All the Hungry People, Where Do They All Come From?

February 8, 2010
It is quite a different feeling, starving is. Yes, you feel hungry, but you get used to that after a while. Then comes some pain, which isn’t too bad as long as you can hold down a Tylenol or two. But the fatigue, there’s no escape from that. You feel more tired by the hour; the world itself seems to move slower. You no longer care about the food; you just want to return to bed. Oh, and you can’t concentrate long enough to even finish reading this paragraph.

How would I know? Quite honestly, I can’t imagine living hungry every day of my life. Ever. I did, however, get to taste a bit of the hunger others are feeling at this moment when I participated in the 30 Hour Famine, a program sponsored by World Vision and enacted by my church. We got to starve (I say “got to” because it is the truth, saying “had to” would be inappropriate) for thirty horrendously long hours, participating in service projects and various other activities during the time. But what we did, that was nothing. Why? Well, let their story begin…

Africa was not always so poor, compared to the rest of the world. When it comes down to it, their first issue was agriculture. The early people in Europe had forests; the early people in Africa had deserts. The early people in Europe had ideal rains; the early people in Africa had many times sparse or excessive rains. The early people in Europe were able to make settlements; the early people in Africa continued to live nomadically. If anything was the root of the problems in Africa, it’s the geography. No one can eat gold, diamonds and oil. And that’s that.

Now, this does not mean Africa is hopeless by any means. In fact, their condition is more hopeful than ever. The early Africans may not have been able to effectively plant crops, but now, with more advanced technology (such as irrigation systems fed by wells and newer farming systems) their land is able to be used for food. But because they had to wait for mankind to develop these ideas before they were able to consider flourishing, they were exploited by those living on the rich land. Their relatively useless diamonds and oil were taken without the fair exchange of food. And, with this late start at colonization and such an early start at exploitation, we find Africa in the predicament they are in now.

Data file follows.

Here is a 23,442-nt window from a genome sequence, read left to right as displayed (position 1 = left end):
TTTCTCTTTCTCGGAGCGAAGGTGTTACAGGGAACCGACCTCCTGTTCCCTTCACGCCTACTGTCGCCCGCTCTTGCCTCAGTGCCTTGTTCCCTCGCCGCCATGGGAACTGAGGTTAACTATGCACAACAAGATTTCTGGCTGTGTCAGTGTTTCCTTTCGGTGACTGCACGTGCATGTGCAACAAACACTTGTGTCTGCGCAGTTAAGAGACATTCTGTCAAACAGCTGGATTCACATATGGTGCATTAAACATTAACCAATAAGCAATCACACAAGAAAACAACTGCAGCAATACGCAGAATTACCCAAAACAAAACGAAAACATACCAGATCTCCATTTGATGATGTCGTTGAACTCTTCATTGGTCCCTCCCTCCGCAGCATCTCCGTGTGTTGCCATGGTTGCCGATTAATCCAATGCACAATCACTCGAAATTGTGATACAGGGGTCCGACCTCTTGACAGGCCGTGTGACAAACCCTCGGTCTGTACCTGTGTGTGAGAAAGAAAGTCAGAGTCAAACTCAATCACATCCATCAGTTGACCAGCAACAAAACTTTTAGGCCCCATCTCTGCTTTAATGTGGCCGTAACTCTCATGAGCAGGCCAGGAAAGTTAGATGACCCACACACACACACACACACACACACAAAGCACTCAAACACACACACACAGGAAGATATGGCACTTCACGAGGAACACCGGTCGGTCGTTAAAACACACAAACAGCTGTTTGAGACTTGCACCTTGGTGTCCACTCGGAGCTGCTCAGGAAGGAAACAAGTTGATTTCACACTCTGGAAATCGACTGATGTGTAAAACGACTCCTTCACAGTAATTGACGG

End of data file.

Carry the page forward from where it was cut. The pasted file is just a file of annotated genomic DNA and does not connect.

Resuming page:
Every 5 seconds a child dies from hunger. A child with a family, future, and possibilities, gone only because of the country in which they were born. Each and every one of us has already won the lottery, just because we do not need to pray for a meal the next morning. We don’t live our day to day lives travelling miles for water just to quench our thirst, or wishing for just one good meal on our birthday. We don’t feel hunger; we don’t end up sleeping in the middle of the empty dirt road because the sun is too hot and the pain is too hard and the fatigue is to overpowering. Every 5 seconds, another child is dead. A friend, a son, a daughter, a sibling. Dead without the chance to live.

The most disturbing part is how incredibly preventable the entire issue is. One dollar will feed a starving child for an entire day, or buy a teenager that “needed” coke. The average American spends $7 per day on food, even more when eating at restaurants. All of the food and sanitation needs in the entire world could be met with 13 billion US dollars, the amount of money all the people in the US and European Union spend on perfume over the course of a year. Thirty dollars will feed a child for a month, yet we spend our thirty dollars on video games, movies, books, clothing, and even accessories, while every 5 seconds another child dies.

The truth is, we can all make a difference. And we need to. Sponsor a child, feed them. Donate a well, a fishing pond, a duck. Remember that to the world you may be just one person, but to one person, you may be the world. You can save one of those five second children. I have, and trust me, it’s more rewarding than a new pair of blue jeans.





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